Pg. 67
Probably few people reading this book will have killed another person.  Many would choose going to jail rather than going to war.  But joining the army is not the only way to participate in murder.  Established economic structures can destroy people by the millions.  Slavery did that.  Child labor did that.  Both were as legal as they were lethal.  Legal structures can be violent.  Therefore we must face a very painful question: Do we participate in economic structures that help destroy millions of people each year?

Pg. 68
Not even the Dominicans who work on the sugar plantations have profited.  The sugar plantation workers earned less in real wages in 1978 than they did in 1968 – in part because the Dominican government installed by U.S. marines have destroyed the cane cutters’ labor union.  The U.S. has invested more money per capita for police training in the Dominican Republic than in any other Latin American country.  And those police have made widespread use of torture to suppress any opposition to the dictatorship which ruled for over a decade.  Fortunately that government was replaced in 1978, thanks in part to President Carter’s vigorous support of the results of an election which the armed forces wanted to annul.  But that former government has made it possible for Gulf and Western to use a vast part of the country’s best land to grow sugar for you and me at a handsome profit to the company.
Now who is responsible for the thousands of Dominican children who die each year of malnutrition?  Just the top leaders at Gulf and Western?  Just the Dominican Republic’s elite who profit by cooperatin with Gulf and Western?  Or are you and I also implicated?
Jacques Ellul has pointed out that unjust economic systems can be as violent as rampaging armies:  “I maintain that all kinds of violence are the same... the violence of the soldier who kills, the revolutionary who assassinates; it is true also of economic violence – the violence of the privileged proprietor against his workers, of the ‘haves’ against the ‘have-nots;’ the violence done in international and economic relations between our societies and those of the third world; the violence done through powerful coporations which exploit the resources of a country that is unable to defend itself.”  One can only agree with James Douglass:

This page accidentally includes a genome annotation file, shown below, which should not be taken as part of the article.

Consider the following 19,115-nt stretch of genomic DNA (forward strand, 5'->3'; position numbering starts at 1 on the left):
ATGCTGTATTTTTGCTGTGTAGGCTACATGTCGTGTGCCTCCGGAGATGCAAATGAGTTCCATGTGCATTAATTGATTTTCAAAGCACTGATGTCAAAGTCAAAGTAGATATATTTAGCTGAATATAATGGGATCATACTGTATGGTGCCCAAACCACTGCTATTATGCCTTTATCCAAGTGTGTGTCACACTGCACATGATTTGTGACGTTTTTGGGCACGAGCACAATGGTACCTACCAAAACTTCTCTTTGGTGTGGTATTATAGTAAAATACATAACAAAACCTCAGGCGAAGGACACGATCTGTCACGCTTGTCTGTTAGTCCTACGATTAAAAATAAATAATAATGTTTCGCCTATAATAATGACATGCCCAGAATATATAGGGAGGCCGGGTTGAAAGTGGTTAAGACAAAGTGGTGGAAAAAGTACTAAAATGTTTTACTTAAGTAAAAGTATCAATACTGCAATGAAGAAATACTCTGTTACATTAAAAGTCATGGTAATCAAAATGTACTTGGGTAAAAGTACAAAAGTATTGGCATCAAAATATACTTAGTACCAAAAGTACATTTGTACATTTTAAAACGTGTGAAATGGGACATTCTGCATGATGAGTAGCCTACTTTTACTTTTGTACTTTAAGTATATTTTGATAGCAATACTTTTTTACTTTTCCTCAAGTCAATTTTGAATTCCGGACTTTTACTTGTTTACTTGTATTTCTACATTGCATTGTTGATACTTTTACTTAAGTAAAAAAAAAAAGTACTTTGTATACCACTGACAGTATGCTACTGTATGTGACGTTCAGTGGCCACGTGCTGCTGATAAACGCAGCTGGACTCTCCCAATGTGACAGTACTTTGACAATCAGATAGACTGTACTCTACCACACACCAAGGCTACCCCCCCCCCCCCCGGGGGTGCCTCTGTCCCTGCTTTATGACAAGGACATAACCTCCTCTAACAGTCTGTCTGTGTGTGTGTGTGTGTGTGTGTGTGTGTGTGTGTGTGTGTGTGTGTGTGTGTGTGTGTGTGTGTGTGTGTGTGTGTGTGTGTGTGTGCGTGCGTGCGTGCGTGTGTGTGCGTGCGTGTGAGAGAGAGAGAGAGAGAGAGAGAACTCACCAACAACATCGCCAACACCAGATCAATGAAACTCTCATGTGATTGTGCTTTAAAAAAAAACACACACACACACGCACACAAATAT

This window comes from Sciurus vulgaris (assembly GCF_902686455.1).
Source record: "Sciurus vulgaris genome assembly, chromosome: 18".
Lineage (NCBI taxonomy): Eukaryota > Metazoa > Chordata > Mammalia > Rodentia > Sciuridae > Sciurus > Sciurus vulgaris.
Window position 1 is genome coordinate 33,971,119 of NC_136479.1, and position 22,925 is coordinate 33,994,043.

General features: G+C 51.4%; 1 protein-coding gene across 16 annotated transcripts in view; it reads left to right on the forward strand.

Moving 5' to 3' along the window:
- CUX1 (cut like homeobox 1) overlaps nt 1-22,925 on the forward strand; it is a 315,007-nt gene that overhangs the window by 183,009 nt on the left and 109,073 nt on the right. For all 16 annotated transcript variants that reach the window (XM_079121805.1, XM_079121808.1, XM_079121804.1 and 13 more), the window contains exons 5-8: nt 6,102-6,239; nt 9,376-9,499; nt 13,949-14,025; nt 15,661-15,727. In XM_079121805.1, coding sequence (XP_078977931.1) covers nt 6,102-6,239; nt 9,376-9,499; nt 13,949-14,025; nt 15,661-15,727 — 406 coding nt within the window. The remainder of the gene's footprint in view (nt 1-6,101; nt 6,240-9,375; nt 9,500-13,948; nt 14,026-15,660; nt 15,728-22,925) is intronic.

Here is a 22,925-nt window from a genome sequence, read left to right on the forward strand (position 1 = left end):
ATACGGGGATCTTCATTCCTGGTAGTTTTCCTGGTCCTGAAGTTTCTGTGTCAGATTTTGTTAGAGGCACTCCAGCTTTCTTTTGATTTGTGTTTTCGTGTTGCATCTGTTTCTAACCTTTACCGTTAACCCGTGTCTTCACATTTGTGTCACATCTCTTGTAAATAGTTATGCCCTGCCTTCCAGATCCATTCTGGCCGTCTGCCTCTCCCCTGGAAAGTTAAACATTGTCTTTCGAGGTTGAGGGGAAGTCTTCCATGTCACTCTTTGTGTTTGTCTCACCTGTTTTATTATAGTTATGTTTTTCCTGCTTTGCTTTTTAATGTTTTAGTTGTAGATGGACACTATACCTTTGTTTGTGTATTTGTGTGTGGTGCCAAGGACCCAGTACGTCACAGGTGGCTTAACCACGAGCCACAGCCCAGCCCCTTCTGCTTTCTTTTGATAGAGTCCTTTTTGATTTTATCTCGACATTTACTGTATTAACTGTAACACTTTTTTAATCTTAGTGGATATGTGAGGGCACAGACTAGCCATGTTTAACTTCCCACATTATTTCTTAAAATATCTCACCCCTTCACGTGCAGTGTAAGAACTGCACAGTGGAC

“In the contemporary world of affluence and poverty, where man’s major crime is murder by privilege, revolution against the established order is the criterion of a living faith.  ‘Truly I say to you, as you did it not to one of the least of these, you did it not to me’ (Matt. 25:45).  The murder of Christ continues.  Great societies build on dying men.”

Unfortunately it is not true that our society’s wealth is simply the result of God’s blessing and hard work.  To a significant extent, our affluence depends on unjust economic structures that make us rich and Latin Americans hungry.  Fully one half of all the cultivable land in Central America is used to grow export crops (sugar, coffee, bananas, flowers, and the like) to sell to the U.S., Canada, and other rich nations.  That land ought to be used to grow food for the masses in Central America where 60 percent of the children die of malnutrition before they are five years old.  But it is used to grow sugar and coffee and bananas for North Americans because we can pay for it and the starving children’s parents cannot.